The apostle John also summarized why and who Christ died for when he wrote,My little children, these things write I unto you, that ye sin not. And if any man sin, we have an advocate with the Father, Jesus Christ the righteous: And he is the propitiation for our sins: and not for ours only, but also for the sins of the whole world (1 John 2:1-2). Holy Scriptures also instruct us, But we see Jesus, who was made a little lower than the angels for the suffering of death, crowned with glory and honour; that he by the grace of God should taste death for every man (Heb 2:9). The suffering and ministry of Christ was and is certainly directed to the whole world, “for us all.”
As mentioned earlier, the suffering and death [and later resurrection] of Christ was a ministry of salvation that only Christ could fulfill, and a ministry that needed fulfilling only once. No man other than Christ could have fulfilled that world-saving ministry, but this does not mean that your sufferings are not a ministry to the entire world and do not serve a purpose. Your suffering is a ministry to and for Christ, does have a purpose, and is also, like the ministry of Christ, “for us all.” Your suffering is not a pointless, vain thing which just happened to you, something which you could not seem to avoid. Your suffering was allowed and placed in you by God to serve a purpose, God the Father's purpose in your life, a purpose and way that is sometimes difficult to comprehend and accept. Paul defends this mystery of Gods' working: O the depth of the riches both of the wisdom and knowledge of God! how unsearchable are his judgments, and his ways past finding out! For who hath known the mind of the Lord? or who hath been his counsellor? (Rom 11:33). Christ instructed His disciples, and all of us, to...Go ye into all the world, and preach the gospel to every creature (Mark 16:15), instructions which certainly bring suffering, but, instructions which, nonetheless, should be carried out to the best of our ability, with power, courage, conviction, and joy.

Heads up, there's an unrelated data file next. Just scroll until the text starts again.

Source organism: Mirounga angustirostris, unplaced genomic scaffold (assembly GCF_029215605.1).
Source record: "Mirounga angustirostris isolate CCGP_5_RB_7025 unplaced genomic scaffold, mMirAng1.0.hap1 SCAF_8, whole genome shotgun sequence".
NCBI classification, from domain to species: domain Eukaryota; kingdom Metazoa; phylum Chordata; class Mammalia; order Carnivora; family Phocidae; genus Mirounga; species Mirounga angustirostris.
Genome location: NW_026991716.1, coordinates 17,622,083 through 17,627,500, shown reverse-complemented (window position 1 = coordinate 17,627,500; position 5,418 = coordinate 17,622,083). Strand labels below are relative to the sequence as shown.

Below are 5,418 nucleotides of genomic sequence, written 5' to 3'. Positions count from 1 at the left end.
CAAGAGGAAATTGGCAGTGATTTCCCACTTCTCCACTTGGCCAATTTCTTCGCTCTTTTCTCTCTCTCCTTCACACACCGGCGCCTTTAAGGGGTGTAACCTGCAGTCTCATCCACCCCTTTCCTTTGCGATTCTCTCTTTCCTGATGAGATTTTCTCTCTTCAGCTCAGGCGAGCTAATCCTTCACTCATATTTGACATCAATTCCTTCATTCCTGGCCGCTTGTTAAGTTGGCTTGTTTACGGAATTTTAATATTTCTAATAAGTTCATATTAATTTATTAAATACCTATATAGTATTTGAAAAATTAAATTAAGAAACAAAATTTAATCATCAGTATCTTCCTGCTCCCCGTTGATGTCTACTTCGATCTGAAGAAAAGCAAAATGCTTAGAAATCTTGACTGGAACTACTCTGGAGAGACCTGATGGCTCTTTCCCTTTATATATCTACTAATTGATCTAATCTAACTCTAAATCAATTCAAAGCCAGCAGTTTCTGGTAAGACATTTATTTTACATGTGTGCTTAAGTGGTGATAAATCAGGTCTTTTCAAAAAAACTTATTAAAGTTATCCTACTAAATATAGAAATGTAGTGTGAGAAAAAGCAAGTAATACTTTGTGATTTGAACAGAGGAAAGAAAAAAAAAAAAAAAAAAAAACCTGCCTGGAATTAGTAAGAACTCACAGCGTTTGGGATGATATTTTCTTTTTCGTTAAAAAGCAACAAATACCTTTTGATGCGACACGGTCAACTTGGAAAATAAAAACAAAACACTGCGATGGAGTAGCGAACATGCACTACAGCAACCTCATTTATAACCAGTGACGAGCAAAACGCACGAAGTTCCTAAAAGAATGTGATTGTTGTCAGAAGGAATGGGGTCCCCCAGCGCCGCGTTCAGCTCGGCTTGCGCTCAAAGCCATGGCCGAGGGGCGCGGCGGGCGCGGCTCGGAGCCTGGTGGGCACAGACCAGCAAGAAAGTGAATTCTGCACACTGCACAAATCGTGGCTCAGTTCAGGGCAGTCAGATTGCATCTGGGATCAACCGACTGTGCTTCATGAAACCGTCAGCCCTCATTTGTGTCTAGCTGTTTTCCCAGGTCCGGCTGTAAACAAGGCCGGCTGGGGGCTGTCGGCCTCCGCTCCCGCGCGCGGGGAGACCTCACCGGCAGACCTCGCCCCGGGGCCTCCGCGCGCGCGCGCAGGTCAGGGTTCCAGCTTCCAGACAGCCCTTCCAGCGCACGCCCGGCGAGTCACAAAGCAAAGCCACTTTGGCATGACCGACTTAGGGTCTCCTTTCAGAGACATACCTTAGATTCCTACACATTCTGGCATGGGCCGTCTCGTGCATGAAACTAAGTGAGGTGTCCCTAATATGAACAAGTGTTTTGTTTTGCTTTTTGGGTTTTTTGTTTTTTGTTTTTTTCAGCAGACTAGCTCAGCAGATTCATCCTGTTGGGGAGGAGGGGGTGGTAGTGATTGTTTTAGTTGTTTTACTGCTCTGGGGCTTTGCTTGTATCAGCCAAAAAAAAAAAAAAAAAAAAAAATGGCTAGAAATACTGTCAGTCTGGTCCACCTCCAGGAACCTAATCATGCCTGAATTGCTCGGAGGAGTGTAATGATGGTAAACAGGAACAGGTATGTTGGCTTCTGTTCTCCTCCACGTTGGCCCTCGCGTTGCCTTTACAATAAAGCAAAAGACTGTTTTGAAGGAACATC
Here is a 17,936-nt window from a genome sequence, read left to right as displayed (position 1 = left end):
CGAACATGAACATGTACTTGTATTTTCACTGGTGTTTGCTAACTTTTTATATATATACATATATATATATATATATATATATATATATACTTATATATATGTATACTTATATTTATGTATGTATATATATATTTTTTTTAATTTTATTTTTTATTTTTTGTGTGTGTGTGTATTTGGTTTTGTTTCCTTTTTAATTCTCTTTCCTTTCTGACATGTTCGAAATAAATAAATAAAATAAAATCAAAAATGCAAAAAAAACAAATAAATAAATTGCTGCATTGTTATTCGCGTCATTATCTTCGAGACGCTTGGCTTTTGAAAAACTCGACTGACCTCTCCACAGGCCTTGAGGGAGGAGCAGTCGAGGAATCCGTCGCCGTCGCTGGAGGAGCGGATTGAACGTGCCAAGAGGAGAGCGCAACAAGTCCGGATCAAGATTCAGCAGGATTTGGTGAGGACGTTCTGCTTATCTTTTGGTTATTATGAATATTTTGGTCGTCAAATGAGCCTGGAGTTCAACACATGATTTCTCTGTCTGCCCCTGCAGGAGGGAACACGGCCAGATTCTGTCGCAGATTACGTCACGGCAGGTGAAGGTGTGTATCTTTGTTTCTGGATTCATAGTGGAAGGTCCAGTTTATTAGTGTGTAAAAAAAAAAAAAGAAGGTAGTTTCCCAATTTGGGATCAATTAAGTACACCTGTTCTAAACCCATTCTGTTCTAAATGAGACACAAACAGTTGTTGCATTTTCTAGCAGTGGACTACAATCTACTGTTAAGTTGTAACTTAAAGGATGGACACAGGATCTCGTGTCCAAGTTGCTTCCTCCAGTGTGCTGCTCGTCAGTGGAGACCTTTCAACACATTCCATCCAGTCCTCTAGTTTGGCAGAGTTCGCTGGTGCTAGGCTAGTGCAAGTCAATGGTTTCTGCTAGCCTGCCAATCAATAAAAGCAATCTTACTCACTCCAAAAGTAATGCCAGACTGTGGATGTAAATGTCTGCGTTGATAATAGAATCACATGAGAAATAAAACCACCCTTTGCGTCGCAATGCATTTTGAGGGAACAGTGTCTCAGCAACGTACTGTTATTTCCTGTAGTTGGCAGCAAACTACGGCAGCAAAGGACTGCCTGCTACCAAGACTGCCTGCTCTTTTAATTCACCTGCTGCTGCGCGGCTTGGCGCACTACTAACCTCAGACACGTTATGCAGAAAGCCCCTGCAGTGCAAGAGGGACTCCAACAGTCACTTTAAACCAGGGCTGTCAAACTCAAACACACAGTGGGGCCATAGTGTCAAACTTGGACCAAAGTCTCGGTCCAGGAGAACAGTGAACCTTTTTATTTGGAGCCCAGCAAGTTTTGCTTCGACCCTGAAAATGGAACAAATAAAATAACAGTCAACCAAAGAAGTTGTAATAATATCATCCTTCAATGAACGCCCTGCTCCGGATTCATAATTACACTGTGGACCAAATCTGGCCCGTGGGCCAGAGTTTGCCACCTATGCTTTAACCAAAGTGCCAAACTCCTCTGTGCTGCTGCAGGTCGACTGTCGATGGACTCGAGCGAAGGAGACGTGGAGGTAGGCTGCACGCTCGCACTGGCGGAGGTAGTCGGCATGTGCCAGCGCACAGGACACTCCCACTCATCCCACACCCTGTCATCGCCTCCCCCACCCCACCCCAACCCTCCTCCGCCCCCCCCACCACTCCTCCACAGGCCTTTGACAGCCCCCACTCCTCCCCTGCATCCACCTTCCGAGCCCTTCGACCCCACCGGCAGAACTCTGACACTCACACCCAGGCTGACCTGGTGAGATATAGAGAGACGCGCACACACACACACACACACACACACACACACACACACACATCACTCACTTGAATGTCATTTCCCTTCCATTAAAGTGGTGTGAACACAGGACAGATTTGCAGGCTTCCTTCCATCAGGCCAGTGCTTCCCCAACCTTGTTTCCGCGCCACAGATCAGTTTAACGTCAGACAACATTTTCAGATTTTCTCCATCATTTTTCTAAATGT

The apostle James wrote, Take, my brethren, the prophets, who have spoken in the name of the Lord, for an example of suffering affliction, and of patience (James 5:10). Paul”s words should also encourage us: Watch ye, stand fast in the faith, quit you like men, be strong (1 Cor 16:13), and Finally, my brethren, be strong in the Lord, and in the power of his might. Put on the whole armour of God, that ye may be able to stand against the wiles of the devil. For we wrestle not against flesh and blood, but against principalities, against powers, against the rulers of the darkness of this world, against spiritual wickedness in high places. Wherefore take unto you the whole armour of God, that ye may be able to withstand in the evil day, and having done all, to stand (Eph 6:10-13). Paul also encouraged Timothy in his discouragement, Thou therefore, my son, be strong in the grace that is in Christ Jesus. And the things that thou hast heard of me among many witnesses, the same commit thou to faithful men, who shall be able to teach others also. Thou therefore endure hardness, as a good soldier of Jesus Christ (2 Tim 2:1-3). Spoken through the author of the letter to the Hebrews, God the Father encourages us when he says, Let your conversation be without covetousness; and be content with such things as ye have: for he hath said, I will never leave thee, nor forsake thee. So that we may boldly say, The Lord is my helper, and I will not fear what man shall do unto me (Heb 13:5-6). Fulfill the calling and ministry that God the Father has given you, “for us all.”  AMEN.







                                                           A Judeo-Christian Bible Study
"Let us therefore come boldly unto the throne of
grace, that we
may obtain mercy, and find grace to help in time
of need"
(Heb 4:16)